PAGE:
I thought I would go for something a little different today. Let’s have a look at a few Formula 1 cars currently on the market as of the date of publication (March 2022). You would be surprised to see which former motorsport icons are up for sale right now…
This piece of automotive history is most probably the priciest vehicle on this list. With an asking price of 4.9 million dollars, it is certainly up there for a machine which cannot legally be driven on any public roads.
This particular example raced in the last 2 rounds of the 1998 season, with none other than Michael Schumacher behind the wheel. It wasn’t to be for the legendary F1 driver however, as a DNF at the finale in Japan cost him a chance of winning the Drivers’ Championship. The title instead went to his rival Mika Hakkinen in a McLaren.
Nevertheless, there is no denying that the F300 was one of the fastest cars on the grid in 1998. The two events that this chassis competed in showed this; pole positions at both the Nürburgring and Suzuka clearly demonstrate this.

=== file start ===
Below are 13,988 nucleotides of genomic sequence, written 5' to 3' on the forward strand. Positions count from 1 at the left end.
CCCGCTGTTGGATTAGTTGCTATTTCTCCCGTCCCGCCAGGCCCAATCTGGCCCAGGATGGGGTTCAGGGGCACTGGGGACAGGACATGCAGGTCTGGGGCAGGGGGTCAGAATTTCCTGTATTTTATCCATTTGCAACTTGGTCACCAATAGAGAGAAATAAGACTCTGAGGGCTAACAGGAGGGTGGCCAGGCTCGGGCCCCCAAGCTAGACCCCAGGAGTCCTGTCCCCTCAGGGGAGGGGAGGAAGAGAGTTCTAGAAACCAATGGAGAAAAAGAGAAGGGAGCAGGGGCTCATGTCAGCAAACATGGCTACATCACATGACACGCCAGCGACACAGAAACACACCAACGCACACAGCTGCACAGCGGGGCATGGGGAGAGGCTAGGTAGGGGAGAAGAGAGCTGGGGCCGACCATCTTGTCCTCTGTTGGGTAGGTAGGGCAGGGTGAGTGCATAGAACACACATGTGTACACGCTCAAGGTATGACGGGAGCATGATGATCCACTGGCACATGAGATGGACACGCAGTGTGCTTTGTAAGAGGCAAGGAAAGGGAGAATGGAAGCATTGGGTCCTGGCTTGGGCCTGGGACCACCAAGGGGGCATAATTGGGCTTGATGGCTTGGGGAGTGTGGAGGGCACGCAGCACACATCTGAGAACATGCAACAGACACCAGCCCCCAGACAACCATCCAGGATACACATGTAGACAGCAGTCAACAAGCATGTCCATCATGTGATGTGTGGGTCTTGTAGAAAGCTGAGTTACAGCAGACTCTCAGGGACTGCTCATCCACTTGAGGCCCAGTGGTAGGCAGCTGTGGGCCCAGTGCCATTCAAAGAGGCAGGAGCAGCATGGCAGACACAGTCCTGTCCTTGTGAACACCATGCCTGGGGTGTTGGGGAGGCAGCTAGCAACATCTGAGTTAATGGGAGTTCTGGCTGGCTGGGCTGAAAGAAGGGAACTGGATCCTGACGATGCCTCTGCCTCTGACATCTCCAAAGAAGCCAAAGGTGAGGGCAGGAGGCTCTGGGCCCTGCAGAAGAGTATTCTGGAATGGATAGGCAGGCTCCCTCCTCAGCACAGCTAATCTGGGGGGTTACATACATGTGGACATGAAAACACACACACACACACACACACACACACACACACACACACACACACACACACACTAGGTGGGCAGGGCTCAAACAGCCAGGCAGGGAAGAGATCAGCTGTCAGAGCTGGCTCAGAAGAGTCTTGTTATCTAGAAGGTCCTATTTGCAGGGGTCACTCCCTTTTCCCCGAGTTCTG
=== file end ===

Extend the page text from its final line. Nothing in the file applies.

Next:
Despite the bittersweet circumstances surrounding the history of this vehicle, being in the same seat that Schumacher also sat in will wash away all negative thoughts.
Copersucar Fittipaldi F5A-03
Up for sale on the Officina Caira website is the third chassis of the Fittipaldi Automotive F5A. In 1975, multiple world champion Emerson Fittipaldi and his brother Wilson decided to make their own F1 outfit, with funding coming from Brazilian sugar company Copersucar.
The F5A design competed in the 1978 season as well as the first few rounds of 1979, and was relatively successful. Emerson drove for the team himself in ’78, and managed a brilliant 2nd place at his home race at Jacarepaguá in front of a fervent crowd.